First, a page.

In an atmosphere of disquiet in Sofia, Bulgaria, an American teacher navigates a life transformed by the discovery and loss of love. As he prepares to leave the place he’s come to call home, he grapples with the intimate encounters that have marked his years abroad, each bearing uncanny reminders of his past.
Greenwell displays an extraordinary skill at handling time ... part of Sofia’s allure is that it is disintegrating, as Bulgaria itself is failing ... Greenwell’s version of Sofia sometimes allows him to isolate his characters in a densely made monochrome. He can remove them from any natural hinterland, cover them in mystery and then allow them to emerge into a scrupulously modulated clarity ... Greenwell’s book is a sort of wistful paean to the place where his protagonist lived in uneasy exile, or learned to grow up, or both ... bravura writing ... While he writes about sex graphically, Greenwell uses a crisp style to disguise the fact that he is really attempting to chart the characters’ complicated emotional needs ... The reader begins each new story with concern for the main character; he is like one of those young men in 19th-century French fiction setting out to receive his sentimental education.
[Greenwell's] mouths do not kiss or meet, but tend to greedily suck at each other, tasting themselves. Windpipes are taut, anuses are silky, flesh is relentlessly sniffed, and pages are heavy with sweat ... The instability of desire, the uncertainty of who we are — these are Greenwell’s major themes. ‘[W]e can never be sure of what we want,’ the narrator says, echoing R., ‘I mean of the authenticity of it, of its purity in relation to ourselves.’ This is not just a concept — the rattling and opaque machinery of desire — but a formal condition. Commas and semicolons conspire to form breathless strings of clauses that fold back on themselves, and a total absence of quotation marks in dialogue often leaves the reader groping: Who is speaking? What do they really want? Can we ever understand? ... In these stories, Greenwell does not really analyse or anatomise desire; he narrates its unfolding: the play-by-play shifts of power and lust; the coiling of memory, suffering, and pleasure. It amounts to one of the more stunning accounts of sex in literature ... We should be grateful for the narrator’s surfeit. There is already enough coolness and restraint in contemporary fiction. Many writers want to affect or feel on the page, stroking themselves; Cleanness does the alternative job of arguing for sweet excess. Greenwell doesn’t indulge in sap but makes a claim for it: the baroque prose, the long switchback Jamesian sentences, the indiscriminate tenderness toward all things — humans, dogs, ruins. It’s an instructive potency. One puts the book down, and the light feels a bit hotter and the heart stings more sharply.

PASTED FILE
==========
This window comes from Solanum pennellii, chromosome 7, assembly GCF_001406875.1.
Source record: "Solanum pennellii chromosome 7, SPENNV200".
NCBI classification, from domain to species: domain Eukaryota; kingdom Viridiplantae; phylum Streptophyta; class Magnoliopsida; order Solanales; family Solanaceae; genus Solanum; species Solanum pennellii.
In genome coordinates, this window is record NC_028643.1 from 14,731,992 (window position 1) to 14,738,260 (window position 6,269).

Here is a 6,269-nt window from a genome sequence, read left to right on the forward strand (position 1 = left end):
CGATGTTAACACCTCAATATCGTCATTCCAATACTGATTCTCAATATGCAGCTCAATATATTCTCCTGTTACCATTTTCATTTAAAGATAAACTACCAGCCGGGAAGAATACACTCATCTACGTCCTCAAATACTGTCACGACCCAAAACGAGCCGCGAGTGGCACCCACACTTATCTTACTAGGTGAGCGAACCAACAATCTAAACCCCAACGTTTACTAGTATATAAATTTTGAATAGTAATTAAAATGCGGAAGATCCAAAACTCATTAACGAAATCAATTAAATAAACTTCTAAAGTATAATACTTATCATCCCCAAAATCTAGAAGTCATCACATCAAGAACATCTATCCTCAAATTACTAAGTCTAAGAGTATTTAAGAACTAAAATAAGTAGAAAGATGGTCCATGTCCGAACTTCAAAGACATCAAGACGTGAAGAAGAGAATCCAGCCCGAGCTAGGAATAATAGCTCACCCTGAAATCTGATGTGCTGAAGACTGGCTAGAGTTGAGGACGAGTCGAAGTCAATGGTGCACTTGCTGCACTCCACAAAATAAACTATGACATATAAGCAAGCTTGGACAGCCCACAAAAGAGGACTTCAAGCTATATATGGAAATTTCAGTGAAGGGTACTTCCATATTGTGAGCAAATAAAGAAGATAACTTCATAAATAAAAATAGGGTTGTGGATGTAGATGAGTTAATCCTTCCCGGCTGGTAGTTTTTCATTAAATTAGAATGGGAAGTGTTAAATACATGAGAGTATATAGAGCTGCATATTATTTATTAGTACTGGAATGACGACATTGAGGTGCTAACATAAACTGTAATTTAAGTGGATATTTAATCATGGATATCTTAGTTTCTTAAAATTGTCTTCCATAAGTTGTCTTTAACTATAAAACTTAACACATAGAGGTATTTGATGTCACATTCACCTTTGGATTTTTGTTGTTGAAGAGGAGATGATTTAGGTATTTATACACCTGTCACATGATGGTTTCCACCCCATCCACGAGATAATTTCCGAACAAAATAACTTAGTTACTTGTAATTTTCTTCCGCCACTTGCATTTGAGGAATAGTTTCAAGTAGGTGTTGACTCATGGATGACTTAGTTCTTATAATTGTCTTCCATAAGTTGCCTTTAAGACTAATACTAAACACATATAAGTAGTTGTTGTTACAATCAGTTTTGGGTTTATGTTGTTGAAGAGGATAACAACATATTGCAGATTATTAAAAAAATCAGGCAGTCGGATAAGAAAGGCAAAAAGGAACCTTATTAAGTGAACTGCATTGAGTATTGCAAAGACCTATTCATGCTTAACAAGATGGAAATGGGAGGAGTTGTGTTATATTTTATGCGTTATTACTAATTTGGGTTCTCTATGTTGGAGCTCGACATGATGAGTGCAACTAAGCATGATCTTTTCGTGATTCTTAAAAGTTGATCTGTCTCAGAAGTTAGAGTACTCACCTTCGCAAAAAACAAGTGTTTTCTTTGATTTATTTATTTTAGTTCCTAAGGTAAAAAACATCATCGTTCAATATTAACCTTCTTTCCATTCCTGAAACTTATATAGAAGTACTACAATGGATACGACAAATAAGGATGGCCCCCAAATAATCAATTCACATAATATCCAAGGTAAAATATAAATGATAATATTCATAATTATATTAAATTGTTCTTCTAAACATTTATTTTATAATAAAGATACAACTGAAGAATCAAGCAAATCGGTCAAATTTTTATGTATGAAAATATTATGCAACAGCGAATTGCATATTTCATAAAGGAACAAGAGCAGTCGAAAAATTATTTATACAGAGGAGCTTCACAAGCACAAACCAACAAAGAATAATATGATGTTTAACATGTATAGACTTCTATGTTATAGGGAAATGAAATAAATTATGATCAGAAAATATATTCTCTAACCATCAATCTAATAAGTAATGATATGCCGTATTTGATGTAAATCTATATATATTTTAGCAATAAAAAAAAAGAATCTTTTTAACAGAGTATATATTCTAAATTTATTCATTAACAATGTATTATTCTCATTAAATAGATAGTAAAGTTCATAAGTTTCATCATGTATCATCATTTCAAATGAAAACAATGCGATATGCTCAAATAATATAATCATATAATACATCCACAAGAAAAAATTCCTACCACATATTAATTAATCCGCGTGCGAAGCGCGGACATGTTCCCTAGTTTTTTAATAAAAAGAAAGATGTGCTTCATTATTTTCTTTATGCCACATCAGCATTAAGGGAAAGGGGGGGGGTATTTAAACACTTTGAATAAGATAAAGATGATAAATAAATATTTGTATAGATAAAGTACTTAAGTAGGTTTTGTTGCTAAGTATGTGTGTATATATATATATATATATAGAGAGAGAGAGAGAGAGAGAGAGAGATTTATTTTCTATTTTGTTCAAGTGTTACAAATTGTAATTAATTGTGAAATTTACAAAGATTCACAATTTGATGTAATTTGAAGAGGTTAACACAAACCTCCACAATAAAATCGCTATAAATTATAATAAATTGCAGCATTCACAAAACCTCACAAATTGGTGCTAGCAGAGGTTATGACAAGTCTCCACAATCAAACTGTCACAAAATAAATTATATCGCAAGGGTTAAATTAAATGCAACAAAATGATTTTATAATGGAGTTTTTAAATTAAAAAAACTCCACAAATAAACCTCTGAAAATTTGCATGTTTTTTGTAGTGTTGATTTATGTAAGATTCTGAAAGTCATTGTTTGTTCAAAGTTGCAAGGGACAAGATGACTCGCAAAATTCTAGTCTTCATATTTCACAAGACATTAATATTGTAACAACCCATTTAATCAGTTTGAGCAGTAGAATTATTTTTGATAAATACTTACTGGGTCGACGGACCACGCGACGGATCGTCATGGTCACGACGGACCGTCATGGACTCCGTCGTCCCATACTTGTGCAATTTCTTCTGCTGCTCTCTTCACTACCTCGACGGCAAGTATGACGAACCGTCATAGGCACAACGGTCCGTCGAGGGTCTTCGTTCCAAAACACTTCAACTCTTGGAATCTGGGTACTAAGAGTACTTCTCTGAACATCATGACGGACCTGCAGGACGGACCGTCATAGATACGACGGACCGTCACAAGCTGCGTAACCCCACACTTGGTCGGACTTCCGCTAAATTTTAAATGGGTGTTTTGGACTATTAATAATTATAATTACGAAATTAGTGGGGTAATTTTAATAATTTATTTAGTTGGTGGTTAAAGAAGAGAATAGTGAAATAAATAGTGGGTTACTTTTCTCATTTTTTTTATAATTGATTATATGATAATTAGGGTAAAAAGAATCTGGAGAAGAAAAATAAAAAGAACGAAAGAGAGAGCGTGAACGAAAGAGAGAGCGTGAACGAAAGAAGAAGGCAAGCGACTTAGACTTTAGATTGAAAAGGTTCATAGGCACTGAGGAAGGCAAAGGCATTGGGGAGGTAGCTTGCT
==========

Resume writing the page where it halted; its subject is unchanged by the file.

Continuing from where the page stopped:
... incandescent ... Anyone who read Greenwell’s first novel, What Belongs to You (2016), knows that his writing about sex is altogether scorching. You pick his novels up with asbestos mitts, and set them down upon trivets to protect your table from heat damage ... There’s a moral quality to these extended sessions. In bed is where Greenwell’s men work out and reveal the essences of their personalities ... Carnal moments are accelerants; they’re where Greenwell’s existential and political themes are underlined, then set ablaze ... a better, richer, more confident novel. You intuit its seriousness and grace from its first pages. It’s a novel in search of ravishment ... Greenwell is a sensitive writer about the student-teacher relationship ... Greenwell has an uncanny gift, one that comes along rarely. Every detail in every scene glows with meaning. It’s as if, while other writers offer data, he is providing metadata ... This novel’s second half is not quite the equal of its first. Some scenes end rather than resolve. Greenwell is a brooder. You begin to wonder how his humorlessness will wear over time ... Yet there are no failures of equilibrium. This writer’s sentences are so dazzlingly fresh that it as if he has thrown his cape in the street in front of each one. Greenwell offers restraint in service of release. He catches you up so effortlessly that you feel you are in the hands of one of those animals that anesthetizes you before devouring you.